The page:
The initiative, which was confirmed by a US Treasury spokeswoman, comes amid growing opposition in Congress to committing US taxpayer money to multi-billion dollar bail-outs for the troubled Asian nations.
"The United States plans to convene a meeting of finance ministers from key countries around the world to explore implications of the current financial situation in Asia and ways to deal with these challenges," the spokeswoman said.
"We are in the process of consulting with the G7 [group of seven industrialised nations] and other countries to look at possible approaches going forward."
The spokeswoman declined to give a date for the meeting or to say whether it could be held as part of a scheduled meeting of G7 finance ministers in Britain in late February.
The news will be another boost for Asia's markets. Both shares and currencies yesterday rallied for a second day on optimism that the region's financial crisis might be bottoming out.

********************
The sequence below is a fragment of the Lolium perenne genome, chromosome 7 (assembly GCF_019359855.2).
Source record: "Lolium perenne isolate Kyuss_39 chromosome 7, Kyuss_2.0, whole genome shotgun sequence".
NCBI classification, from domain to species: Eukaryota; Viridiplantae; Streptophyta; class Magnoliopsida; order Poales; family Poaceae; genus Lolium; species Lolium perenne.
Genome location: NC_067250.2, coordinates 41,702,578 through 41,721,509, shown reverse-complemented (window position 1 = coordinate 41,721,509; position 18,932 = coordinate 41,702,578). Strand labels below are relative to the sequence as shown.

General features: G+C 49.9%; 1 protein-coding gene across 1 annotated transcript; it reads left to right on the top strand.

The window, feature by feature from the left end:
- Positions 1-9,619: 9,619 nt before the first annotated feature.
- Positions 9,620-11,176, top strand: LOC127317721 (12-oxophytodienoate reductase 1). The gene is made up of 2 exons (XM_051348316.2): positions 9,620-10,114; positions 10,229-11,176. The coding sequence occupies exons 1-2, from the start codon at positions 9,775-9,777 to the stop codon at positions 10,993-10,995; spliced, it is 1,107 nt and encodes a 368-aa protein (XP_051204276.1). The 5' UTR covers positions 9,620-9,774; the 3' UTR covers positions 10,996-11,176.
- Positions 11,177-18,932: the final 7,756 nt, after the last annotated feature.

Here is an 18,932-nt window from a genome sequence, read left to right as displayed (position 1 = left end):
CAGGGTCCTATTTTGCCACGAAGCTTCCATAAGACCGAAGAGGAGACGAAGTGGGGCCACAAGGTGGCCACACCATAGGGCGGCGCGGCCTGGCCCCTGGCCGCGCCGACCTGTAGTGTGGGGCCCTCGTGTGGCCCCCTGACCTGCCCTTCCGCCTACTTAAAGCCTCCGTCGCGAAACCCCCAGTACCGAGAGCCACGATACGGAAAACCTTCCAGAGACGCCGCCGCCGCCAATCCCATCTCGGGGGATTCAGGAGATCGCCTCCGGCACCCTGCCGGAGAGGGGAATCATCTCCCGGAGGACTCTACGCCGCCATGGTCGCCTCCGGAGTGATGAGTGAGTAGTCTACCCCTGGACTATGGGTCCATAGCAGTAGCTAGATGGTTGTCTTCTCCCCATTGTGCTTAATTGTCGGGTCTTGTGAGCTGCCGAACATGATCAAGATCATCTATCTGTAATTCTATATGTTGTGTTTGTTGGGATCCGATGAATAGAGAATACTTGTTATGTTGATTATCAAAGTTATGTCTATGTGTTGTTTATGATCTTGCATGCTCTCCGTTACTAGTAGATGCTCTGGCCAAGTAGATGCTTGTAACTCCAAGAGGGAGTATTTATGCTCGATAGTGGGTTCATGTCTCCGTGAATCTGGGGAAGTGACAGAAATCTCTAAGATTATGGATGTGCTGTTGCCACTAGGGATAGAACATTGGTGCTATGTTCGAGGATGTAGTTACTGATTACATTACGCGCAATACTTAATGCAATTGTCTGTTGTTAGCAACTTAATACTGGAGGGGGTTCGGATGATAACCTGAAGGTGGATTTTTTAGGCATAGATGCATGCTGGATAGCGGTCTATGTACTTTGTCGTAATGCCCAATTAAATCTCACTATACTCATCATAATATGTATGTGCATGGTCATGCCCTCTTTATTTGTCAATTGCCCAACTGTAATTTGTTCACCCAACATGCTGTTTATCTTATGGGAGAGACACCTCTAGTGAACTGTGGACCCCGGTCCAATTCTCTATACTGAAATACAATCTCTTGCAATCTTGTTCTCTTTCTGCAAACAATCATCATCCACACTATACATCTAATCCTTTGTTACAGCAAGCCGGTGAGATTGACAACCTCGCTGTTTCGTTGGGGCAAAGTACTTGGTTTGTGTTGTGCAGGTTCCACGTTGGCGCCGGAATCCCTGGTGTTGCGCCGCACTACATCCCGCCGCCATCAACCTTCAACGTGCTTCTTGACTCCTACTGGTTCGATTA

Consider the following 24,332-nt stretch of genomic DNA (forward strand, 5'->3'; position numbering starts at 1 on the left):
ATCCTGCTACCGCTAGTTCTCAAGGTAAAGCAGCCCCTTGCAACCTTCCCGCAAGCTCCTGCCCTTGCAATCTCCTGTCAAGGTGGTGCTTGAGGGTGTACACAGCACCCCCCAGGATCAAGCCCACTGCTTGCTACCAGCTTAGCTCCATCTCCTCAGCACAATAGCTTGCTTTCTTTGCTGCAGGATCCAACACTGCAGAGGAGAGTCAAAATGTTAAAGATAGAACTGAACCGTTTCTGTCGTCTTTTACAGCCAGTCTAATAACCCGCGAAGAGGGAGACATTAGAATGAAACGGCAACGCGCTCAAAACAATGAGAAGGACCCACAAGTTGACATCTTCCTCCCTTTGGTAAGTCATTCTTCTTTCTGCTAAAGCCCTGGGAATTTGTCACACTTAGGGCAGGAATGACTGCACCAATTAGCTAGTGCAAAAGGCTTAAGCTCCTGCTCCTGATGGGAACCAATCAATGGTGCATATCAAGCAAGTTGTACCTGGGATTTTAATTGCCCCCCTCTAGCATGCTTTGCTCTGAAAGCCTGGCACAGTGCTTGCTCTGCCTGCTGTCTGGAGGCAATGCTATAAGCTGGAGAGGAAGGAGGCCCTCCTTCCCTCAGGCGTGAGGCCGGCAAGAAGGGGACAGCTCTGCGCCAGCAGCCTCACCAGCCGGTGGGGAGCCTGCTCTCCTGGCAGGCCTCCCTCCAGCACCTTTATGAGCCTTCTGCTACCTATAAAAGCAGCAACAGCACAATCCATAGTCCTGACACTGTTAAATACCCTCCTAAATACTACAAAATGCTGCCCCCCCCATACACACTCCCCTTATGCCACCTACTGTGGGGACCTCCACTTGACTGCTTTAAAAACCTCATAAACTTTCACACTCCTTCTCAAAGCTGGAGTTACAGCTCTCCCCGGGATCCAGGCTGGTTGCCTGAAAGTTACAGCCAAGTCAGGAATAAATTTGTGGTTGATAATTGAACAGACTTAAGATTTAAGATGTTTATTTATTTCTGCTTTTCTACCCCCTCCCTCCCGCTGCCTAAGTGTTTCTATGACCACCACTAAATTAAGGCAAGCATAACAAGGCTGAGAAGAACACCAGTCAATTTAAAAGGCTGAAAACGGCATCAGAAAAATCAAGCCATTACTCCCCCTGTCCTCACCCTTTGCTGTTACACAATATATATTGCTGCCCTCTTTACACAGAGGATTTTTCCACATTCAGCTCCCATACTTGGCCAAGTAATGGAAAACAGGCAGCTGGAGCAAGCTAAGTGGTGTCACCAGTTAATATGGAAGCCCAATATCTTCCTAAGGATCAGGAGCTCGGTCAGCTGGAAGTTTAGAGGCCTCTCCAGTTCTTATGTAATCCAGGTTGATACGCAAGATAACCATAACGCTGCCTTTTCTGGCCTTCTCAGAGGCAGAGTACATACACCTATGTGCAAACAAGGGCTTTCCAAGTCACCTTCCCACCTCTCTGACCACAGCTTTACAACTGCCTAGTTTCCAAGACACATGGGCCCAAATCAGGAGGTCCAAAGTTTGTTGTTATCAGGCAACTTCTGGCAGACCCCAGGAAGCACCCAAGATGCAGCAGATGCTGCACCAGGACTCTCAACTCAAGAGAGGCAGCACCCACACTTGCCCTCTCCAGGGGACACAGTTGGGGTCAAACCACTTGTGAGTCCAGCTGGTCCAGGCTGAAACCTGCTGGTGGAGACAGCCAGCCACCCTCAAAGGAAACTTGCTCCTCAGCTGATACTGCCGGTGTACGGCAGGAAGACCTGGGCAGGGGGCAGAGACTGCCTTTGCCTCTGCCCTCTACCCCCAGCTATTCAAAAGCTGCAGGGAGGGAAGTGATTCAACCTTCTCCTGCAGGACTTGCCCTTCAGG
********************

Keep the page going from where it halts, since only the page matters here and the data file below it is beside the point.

Indonesian markets led the gains, with the stock index surging as much as 9 per cent and the currency 16 per cent. Meetings between President Suharto, a US presidential envoy and International Monetary Fund officials allayed concerns the IMF might suspend more than $43bn (pounds 26bn) of aid to encourage the government to cut spending and deregulate the economy.
The IMF's managing director, Michel Camdessus, said it would seek a "dramatic acceleration" of reforms in Indonesia. He is drafting a new letter of intent on reform, after increased spending in Indonesia's budget last week sparked concerns the country was not serious about reform.
A confidential study by the IMF acknowledged that an important element of its rescue strategy for Indonesia backfired, causing a bank panic that helped set off financial market declines in much of Asia, according to a report in the New York Times. Instead of inspiring confidence as hoped, bank closures helped bring Indonesia's banking system to the brink of collapse.
Meanwhile George Soros, the billionaire investor, yesterday warned the region's financial crisis was "a wildfire that has not yet been tamed".
"Developments in Asia have the power to destroy the system of world trade," he said, adding that a spill-over of the crisis to China and Latin America could not be ruled out.